Monday, June 19, 2017

The Old Farmer's Almanac - The Big Bug Hunt!

The Big Bug Hunt
Welcome to the Big Bug Hunt 2017 international research project newsletter!
It’s impossible to avoid all garden pests. They’re part and parcel of growing your own food. A little tolerance goes a long way – gardening, after all, is all about balance.

As you carefully tend your plants consider a holistic approach to dealing with the pests you come across. Will they really cause that much damage? Are there any beneficial bugs nearby that will help to bring them under control? Are there any ways to persuade them away from your crops? Sometimes a hands-off attitude is best.

Not sure? Consult our bug identification guides, which include handy, nature-friendly ways to both prevent and control many common pests. And, of course, don’t forget to report any bugs you do find – it only takes a moment.
Report any bugs you've seen here..> Tomato Horworm

Say Adios to Aphids!

Aphids are among the most common garden pests. They weaken plants and spread diseases. As a gardener you can fight back! Find out how in this informative video.


Jeremy Dore

60 Seconds with Jeremy Dore
The Big Bug Hunt project coordinator

The Big Bug Hunt launched last year. What surprised you most about its first year? We had an overwhelming response from gardeners and bug-spotters around the world. People recognize how useful a pest prediction service could be, so they’re helping by spreading the word and reporting what they see, which is wonderful.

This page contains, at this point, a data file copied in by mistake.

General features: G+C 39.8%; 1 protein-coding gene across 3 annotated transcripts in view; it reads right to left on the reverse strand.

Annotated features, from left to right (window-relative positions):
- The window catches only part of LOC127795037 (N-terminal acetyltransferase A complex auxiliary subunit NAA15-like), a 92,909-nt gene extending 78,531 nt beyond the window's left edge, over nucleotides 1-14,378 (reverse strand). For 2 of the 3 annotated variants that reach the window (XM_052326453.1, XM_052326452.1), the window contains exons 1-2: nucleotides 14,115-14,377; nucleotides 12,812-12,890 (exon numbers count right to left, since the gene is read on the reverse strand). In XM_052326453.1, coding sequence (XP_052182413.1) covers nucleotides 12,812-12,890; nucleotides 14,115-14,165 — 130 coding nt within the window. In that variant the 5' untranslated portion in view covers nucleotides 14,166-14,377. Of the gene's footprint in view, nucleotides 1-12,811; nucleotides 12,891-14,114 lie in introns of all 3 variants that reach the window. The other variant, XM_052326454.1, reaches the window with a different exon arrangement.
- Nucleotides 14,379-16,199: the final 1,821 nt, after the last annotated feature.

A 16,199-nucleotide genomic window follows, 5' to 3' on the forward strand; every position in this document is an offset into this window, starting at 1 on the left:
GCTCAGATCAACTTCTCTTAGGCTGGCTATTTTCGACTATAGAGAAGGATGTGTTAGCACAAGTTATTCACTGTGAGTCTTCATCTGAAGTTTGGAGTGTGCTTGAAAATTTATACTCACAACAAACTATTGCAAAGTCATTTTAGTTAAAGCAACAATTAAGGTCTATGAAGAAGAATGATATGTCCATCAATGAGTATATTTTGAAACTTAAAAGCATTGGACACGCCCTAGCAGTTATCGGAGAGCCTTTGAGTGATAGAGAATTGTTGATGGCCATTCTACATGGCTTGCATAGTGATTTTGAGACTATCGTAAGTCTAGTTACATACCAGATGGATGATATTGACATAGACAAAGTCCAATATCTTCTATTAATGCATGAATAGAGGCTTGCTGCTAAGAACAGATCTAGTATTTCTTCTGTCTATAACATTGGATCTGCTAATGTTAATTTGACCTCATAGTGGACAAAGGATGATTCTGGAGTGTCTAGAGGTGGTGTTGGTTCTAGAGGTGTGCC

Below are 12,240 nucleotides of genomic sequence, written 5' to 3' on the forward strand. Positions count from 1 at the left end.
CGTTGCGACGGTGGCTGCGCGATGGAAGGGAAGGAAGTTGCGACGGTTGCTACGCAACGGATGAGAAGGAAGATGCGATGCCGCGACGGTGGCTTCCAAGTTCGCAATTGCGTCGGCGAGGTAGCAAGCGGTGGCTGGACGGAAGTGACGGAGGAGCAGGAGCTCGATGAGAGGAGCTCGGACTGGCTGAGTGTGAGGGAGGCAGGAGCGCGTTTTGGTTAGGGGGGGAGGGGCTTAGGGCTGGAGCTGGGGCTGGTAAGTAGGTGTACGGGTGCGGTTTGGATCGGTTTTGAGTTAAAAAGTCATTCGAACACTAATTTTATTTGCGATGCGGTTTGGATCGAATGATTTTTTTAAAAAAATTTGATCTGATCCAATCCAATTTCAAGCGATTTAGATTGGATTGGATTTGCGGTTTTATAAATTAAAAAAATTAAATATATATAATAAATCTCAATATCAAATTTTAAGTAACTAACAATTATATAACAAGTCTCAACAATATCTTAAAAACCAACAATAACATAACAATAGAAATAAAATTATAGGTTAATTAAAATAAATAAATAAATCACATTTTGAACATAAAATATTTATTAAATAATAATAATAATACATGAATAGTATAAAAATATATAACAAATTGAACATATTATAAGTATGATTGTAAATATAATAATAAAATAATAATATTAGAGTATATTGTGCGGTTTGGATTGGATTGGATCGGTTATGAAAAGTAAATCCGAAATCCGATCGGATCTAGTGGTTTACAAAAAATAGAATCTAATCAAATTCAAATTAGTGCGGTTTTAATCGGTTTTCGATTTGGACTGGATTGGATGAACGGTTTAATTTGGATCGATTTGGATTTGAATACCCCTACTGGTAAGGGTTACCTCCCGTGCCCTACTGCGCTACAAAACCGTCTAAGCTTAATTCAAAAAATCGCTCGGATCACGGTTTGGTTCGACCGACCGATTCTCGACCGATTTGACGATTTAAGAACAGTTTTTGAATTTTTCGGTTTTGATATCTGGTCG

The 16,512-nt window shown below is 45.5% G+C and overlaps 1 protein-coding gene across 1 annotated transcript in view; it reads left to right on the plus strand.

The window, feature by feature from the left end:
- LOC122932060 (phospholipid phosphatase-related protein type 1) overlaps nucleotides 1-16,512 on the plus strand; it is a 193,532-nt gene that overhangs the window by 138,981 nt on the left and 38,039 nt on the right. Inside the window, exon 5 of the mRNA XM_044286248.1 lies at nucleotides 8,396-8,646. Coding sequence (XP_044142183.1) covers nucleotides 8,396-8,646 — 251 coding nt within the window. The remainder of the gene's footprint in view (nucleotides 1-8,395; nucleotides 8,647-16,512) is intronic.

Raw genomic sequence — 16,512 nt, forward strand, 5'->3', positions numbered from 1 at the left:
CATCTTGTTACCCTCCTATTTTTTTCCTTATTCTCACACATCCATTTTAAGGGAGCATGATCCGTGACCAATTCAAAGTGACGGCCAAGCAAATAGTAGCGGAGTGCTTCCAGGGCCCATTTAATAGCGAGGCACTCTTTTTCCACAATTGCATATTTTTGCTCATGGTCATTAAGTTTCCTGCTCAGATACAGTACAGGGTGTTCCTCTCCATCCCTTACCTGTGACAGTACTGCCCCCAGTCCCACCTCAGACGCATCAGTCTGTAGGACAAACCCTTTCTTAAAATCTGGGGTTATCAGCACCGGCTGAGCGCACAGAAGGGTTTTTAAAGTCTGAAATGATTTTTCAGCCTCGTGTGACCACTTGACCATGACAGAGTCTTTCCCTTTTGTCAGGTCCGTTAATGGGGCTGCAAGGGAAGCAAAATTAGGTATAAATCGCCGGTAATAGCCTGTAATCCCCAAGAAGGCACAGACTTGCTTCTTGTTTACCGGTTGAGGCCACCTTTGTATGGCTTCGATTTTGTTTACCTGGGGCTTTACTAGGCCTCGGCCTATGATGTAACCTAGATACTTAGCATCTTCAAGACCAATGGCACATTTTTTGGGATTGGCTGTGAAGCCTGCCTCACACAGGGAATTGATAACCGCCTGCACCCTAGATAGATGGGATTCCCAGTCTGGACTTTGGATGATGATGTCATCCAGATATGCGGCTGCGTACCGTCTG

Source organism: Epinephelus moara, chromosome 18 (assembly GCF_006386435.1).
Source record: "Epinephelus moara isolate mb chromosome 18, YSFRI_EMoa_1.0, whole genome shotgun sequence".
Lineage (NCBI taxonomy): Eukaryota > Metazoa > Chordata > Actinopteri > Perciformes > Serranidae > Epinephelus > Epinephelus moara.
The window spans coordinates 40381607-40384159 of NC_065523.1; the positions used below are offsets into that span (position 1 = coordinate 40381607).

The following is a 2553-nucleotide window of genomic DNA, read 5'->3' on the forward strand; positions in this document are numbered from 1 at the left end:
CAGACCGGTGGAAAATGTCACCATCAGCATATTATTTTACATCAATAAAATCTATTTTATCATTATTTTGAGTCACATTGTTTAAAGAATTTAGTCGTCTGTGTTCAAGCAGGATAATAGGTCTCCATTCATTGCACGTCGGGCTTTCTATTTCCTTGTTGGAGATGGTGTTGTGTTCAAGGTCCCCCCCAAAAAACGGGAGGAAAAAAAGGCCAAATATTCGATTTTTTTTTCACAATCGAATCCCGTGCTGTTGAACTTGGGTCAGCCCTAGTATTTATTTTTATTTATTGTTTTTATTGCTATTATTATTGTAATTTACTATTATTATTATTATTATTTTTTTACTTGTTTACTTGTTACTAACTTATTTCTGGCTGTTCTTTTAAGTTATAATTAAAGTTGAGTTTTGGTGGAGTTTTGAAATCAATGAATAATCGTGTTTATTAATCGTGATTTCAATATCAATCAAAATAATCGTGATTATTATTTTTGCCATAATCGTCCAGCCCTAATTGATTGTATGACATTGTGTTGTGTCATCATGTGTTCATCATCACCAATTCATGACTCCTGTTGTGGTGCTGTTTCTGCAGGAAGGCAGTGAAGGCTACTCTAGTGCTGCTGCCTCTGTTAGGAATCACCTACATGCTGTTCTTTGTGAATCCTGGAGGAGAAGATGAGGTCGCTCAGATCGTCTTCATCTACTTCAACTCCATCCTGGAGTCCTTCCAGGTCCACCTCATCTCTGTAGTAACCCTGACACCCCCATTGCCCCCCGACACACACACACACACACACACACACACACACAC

How is the second year shaping up? Very nicely! Thanks to the help of keen bug-spotters everywhere, bug reports are already 50% up on the same period last year.

That’s great! What does that mean for the project? Well, the more reports we gather, the more data the research team has to work on. This then speeds up the analysis and leads to greater accuracy.

Are there any other benefits to running the project for another year? Having bug reports for years with different weather patterns during spring and summer is vital. It means we can look in more detail at how weather affects the timing of when bugs appear and spread. Fine-tuning accuracy like this is essential to proving the reliability of the final pest prediction service.

So it’s more bug reports, please? Absolutely! We’re so grateful for all the reports we’ve had so far and ask that you keep them coming!
Hunt for bugs

Ones to Watch

Addled by aphids? Here’s how to tell them apart. Let us know if you see any!
Cabbage Aphid

Cabbage Aphid

Seen on: Brussels sprouts, cabbage, kale, rutabaga, turnip
Find out more...
Black Bean Aphid

Black Bean Aphid

Seen on: Beans, nasturtium, dahlia, other ornamental plants
Find out more...
Wooly Apple Aphid

Wooly Apple Aphid

Seen on: Apple trees, cotoneaster, pyracantha
Find out more...
Rose Aphid

Rose Aphid

Seen on: Roses
Find out more...
Learn more about these and other pests, plus beneficial bugs here.
Report any bugs you've seen here..>
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